Musing on a Sunday Morning

What is it about Sunday mornings that brings out the muser (is that a word?) in so many of us?  I don’t propose trying to answer said musing but I’m grateful to it as, in the way of such things, it has led me to consider how to harness the recent learnings (iPad processing etcetera) and use them in my photography going forward.

© Dave Whenham

Amaryllis – outwardly well past its best but to the creatively-wielded macro lens still a visual delight.

 
I’m not sure who said it first, if I did I could credit them, but I like the mantra “don’t focus on being the best, just focus on being better than last week”.  I can relate to that and thinking back it was something I unconsciously adopted throughout my working life.  Being the best brings with it unnecessary pressures and to my mind the more modest objective of being the best that you can be, step by step and without undue pressure, seems a far more desirable state of being.
 
© Dave Whenham

Shooting into the sun (Nikon D750 with plastic Lensbaby lens)

 

As I’ve sat here musing a thought has started to percolate through my aged grey cells. A project. I know from my own experiences and from that of other people that a photographic project can give some impetus and direction to some really creative and rewarding work. I also know that it can become a millstone around the photographer’s neck.  So it’s important to choose the right project at the right time and not to set totally unrealistic targets. That way lies madness and despair (although that may be slightly over-dramatic).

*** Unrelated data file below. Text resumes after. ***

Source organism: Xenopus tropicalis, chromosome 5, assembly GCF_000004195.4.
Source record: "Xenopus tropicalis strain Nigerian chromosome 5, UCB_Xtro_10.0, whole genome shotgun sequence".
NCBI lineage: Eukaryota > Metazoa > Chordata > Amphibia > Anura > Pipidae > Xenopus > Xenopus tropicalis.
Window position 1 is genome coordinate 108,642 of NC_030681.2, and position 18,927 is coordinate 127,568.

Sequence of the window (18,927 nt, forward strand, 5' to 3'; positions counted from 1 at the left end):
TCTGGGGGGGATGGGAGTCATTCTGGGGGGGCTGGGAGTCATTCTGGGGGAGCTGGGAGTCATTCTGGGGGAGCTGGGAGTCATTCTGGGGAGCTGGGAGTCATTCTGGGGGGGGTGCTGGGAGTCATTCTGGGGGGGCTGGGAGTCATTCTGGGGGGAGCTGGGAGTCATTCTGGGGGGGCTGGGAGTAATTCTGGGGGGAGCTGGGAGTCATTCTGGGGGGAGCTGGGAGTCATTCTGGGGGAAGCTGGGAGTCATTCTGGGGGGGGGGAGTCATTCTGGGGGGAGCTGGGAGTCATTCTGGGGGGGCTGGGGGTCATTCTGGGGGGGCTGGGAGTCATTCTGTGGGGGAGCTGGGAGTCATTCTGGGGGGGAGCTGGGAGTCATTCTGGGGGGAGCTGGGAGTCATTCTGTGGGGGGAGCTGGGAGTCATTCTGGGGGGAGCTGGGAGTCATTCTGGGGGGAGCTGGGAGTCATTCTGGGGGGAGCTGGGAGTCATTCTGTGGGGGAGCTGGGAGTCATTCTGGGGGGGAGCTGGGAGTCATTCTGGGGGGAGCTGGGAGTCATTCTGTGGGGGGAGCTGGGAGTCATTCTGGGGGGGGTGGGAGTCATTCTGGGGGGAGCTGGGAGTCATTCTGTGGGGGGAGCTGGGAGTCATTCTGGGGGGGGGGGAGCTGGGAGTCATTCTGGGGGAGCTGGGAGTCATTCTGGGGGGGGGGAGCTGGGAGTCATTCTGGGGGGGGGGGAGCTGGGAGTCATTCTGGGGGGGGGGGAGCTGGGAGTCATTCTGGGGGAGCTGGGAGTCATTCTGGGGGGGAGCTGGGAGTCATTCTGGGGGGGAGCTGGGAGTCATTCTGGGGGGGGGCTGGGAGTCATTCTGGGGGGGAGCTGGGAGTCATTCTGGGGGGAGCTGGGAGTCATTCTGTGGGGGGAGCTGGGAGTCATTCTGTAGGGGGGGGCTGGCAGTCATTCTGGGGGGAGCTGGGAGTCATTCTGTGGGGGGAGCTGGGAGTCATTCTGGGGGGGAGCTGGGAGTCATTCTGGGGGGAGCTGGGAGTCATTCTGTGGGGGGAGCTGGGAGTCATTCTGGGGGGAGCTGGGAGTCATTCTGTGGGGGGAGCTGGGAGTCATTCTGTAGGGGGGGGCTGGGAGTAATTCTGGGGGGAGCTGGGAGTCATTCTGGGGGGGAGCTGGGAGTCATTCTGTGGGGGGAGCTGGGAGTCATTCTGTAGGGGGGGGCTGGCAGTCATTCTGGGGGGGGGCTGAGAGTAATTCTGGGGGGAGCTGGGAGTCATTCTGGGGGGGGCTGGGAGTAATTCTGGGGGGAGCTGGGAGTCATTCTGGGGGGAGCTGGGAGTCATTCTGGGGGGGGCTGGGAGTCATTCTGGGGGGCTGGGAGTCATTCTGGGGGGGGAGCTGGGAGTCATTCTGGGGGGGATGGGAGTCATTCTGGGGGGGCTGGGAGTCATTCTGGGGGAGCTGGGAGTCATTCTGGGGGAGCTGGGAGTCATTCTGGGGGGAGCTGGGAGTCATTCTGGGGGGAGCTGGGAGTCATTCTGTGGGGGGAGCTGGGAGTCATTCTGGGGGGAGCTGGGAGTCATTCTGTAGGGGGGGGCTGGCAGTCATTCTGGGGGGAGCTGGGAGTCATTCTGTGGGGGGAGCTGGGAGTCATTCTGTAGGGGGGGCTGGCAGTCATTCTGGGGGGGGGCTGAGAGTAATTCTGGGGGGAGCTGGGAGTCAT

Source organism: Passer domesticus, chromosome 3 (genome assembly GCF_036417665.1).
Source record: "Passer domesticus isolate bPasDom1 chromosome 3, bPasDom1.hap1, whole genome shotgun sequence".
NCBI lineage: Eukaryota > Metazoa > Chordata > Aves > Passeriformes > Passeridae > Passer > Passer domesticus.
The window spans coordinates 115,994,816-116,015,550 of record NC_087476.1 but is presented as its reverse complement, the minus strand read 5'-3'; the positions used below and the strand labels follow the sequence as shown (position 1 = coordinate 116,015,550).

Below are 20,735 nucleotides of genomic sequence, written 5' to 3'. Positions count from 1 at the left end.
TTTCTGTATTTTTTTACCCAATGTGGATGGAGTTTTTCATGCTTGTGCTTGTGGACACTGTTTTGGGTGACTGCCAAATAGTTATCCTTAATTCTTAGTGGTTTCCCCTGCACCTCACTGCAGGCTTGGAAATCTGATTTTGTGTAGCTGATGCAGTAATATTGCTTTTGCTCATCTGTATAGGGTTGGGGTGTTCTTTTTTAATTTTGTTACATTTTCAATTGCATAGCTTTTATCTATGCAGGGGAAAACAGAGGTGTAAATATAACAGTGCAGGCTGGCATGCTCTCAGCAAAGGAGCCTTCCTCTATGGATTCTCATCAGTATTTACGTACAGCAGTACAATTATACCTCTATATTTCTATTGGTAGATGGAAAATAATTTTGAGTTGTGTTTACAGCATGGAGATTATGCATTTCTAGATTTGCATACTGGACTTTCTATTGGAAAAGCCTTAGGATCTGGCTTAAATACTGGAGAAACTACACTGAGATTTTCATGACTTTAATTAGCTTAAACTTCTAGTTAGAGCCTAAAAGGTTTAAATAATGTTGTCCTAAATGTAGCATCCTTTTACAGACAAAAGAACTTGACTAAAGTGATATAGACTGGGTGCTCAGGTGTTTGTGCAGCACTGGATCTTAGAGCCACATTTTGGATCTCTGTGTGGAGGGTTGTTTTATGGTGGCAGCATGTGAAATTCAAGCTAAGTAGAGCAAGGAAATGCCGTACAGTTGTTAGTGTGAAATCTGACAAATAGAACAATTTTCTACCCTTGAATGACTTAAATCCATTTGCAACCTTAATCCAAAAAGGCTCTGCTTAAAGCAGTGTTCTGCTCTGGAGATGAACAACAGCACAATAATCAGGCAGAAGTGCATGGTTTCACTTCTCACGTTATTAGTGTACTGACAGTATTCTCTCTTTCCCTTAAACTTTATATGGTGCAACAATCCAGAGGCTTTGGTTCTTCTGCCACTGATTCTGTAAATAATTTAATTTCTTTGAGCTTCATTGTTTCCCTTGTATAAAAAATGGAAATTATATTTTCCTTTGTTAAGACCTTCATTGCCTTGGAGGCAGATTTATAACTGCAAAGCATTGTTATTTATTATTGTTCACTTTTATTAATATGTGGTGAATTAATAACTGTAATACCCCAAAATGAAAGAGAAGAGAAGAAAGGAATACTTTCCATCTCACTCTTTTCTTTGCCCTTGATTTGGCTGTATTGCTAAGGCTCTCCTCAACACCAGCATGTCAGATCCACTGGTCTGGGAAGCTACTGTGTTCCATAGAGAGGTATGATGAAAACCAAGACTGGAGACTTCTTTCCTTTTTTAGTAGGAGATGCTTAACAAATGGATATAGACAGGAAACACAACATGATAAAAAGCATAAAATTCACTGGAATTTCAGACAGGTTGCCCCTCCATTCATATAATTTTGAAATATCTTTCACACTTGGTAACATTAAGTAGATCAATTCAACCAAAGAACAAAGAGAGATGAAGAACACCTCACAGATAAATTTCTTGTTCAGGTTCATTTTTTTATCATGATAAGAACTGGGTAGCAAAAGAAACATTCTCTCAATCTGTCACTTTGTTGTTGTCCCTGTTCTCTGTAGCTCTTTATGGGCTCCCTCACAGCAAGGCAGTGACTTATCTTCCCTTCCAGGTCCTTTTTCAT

© Dave Whenham

Lensbaby

So, taking a leaf out of my friend Janet’s blog, I’m going to ponder over the next few days before committing to anything, at least in these pages. A public commitment can work wonders for personal photographic projects I know but it can also put a lot of pressure on the photographer so pragmatically I’m going to let it gestate for a few days.  Now, I know that it is very possible that  apart from myself no-one reads these ramblings – but it pays to be optimistically cautious to avoid public shame and humiliation when a project doesn’t get off the ground 🙂